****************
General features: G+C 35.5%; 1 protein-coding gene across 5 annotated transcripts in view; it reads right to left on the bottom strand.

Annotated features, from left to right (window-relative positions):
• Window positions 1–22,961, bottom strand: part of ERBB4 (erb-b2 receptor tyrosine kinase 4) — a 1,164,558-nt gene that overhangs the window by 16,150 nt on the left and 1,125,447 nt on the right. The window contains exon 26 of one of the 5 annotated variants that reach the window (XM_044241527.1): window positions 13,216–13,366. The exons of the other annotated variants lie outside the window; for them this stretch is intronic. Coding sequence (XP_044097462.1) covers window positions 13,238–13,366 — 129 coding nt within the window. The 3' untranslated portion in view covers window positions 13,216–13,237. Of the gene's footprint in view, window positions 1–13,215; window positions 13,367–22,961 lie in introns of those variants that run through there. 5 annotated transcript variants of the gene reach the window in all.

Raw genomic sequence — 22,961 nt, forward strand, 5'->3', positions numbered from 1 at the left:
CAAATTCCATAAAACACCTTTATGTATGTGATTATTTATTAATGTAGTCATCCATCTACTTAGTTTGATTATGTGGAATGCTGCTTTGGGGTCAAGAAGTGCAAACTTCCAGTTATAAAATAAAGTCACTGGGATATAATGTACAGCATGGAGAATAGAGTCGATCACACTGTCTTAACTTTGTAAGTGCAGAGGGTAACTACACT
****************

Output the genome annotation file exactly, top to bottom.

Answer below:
General features: G+C 35.5%; 1 protein-coding gene across 5 annotated transcripts in view; it reads right to left on the bottom strand.

Annotated features, from left to right (window-relative positions):
• Window positions 1–22,961, bottom strand: part of ERBB4 (erb-b2 receptor tyrosine kinase 4) — a 1,164,558-nt gene that overhangs the window by 16,150 nt on the left and 1,125,447 nt on the right. The window contains exon 26 of one of the 5 annotated variants that reach the window (XM_044241527.1): window positions 13,216–13,366. The exons of the other annotated variants lie outside the window; for them this stretch is intronic. Coding sequence (XP_044097462.1) covers window positions 13,238–13,366 — 129 coding nt within the window. The 3' untranslated portion in view covers window positions 13,216–13,237. Of the gene's footprint in view, window positions 1–13,215; window positions 13,367–22,961 lie in introns of those variants that run through there. 5 annotated transcript variants of the gene reach the window in all.

Raw genomic sequence — 22,961 nt, forward strand, 5'->3', positions numbered from 1 at the left:
CAAATTCCATAAAACACCTTTATGTATGTGATTATTTATTAATGTAGTCATCCATCTACTTAGTTTGATTATGTGGAATGCTGCTTTGGGGTCAAGAAGTGCAAACTTCCAGTTATAAAATAAAGTCACTGGGATATAATGTACAGCATGGAGAATAGAGTCGATCACACTGTCTTAACTTTGTAAGTGCAGAGGGTAACTACACT